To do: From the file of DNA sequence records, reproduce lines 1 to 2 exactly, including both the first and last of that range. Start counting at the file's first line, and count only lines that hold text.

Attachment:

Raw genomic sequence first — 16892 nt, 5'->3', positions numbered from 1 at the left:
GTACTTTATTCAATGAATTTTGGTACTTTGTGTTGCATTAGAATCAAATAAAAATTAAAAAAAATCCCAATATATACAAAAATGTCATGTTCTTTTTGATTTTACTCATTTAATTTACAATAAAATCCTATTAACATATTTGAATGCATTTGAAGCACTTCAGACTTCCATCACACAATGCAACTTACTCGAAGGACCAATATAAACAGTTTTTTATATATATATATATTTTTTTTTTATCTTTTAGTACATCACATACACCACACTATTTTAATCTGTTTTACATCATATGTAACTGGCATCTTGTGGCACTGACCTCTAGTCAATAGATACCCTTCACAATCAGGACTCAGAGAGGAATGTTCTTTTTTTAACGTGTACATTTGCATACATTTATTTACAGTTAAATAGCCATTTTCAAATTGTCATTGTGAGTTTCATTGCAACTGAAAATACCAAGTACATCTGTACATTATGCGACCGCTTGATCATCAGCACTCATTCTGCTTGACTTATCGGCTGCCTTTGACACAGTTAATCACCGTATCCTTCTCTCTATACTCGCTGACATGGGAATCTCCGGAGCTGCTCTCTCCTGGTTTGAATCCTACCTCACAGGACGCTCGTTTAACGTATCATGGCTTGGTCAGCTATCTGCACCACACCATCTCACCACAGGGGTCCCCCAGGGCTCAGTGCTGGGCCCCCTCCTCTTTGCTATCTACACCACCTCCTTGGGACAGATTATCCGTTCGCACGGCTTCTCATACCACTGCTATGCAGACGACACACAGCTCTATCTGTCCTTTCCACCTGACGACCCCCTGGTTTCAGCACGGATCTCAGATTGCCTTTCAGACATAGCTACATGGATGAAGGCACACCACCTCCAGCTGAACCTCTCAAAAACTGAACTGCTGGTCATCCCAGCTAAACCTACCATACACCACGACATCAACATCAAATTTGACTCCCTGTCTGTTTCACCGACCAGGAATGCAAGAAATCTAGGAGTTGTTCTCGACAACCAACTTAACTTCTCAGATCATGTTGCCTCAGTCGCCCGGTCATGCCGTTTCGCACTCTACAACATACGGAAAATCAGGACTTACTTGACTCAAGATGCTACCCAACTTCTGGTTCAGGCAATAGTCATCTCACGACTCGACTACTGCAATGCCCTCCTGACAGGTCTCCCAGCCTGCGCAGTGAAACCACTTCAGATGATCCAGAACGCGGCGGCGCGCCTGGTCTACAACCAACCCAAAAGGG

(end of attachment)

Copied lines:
Raw genomic sequence first — 16892 nt, 5'->3', positions numbered from 1 at the left:
GTACTTTATTCAATGAATTTTGGTACTTTGTGTTGCATTAGAATCAAATAAAAATTAAAAAAAATCCCAATATATACAAAAATGTCATGTTCTTTTTGATTTTACTCATTTAATTTACAATAAAATCCTATTAACATATTTGAATGCATTTGAAGCACTTCAGACTTCCATCACACAATGCAACTTACTCGAAGGACCAATATAAACAGTTTTTTATATATATATATATTTTTTTTTTATCTTTTAGTACATCACATACACCACACTATTTTAATCTGTTTTACATCATATGTAACTGGCATCTTGTGGCACTGACCTCTAGTCAATAGATACCCTTCACAATCAGGACTCAGAGAGGAATGTTCTTTTTTTAACGTGTACATTTGCATACATTTATTTACAGTTAAATAGCCATTTTCAAATTGTCATTGTGAGTTTCATTGCAACTGAAAATACCAAGTACATCTGTACATTATGCGACCGCTTGATCATCAGCACTCATTCTGCTTGACTTATCGGCTGCCTTTGACACAGTTAATCACCGTATCCTTCTCTCTATACTCGCTGACATGGGAATCTCCGGAGCTGCTCTCTCCTGGTTTGAATCCTACCTCACAGGACGCTCGTTTAACGTATCATGGCTTGGTCAGCTATCTGCACCACACCATCTCACCACAGGGGTCCCCCAGGGCTCAGTGCTGGGCCCCCTCCTCTTTGCTATCTACACCACCTCCTTGGGACAGATTATCCGTTCGCACGGCTTCTCATACCACTGCTATGCAGACGACACACAGCTCTATCTGTCCTTTCCACCTGACGACCCCCTGGTTTCAGCACGGATCTCAGATTGCCTTTCAGACATAGCTACATGGATGAAGGCACACCACCTCCAGCTGAACCTCTCAAAAACTGAACTGCTGGTCATCCCAGCTAAACCTACCATACACCACGACATCAACATCAAATTTGACTCCCTGTCTGTTTCACCGACCAGGAATGCAAGAAATCTAGGAGTTGTTCTCGACAACCAACTTAACTTCTCAGATCATGTTGCCTCAGTCGCCCGGTCATGCCGTTTCGCACTCTACAACATACGGAAAATCAGGACTTACTTGACTCAAGATGCTACCCAACTTCTGGTTCAGGCAATAGTCATCTCACGACTCGACTACTGCAATGCCCTCCTGACAGGTCTCCCAGCCTGCGCAGTGAAACCACTTCAGATGATCCAGAACGCGGCGGCGCGCCTGGTCTACAACCAACCCAAAAGGG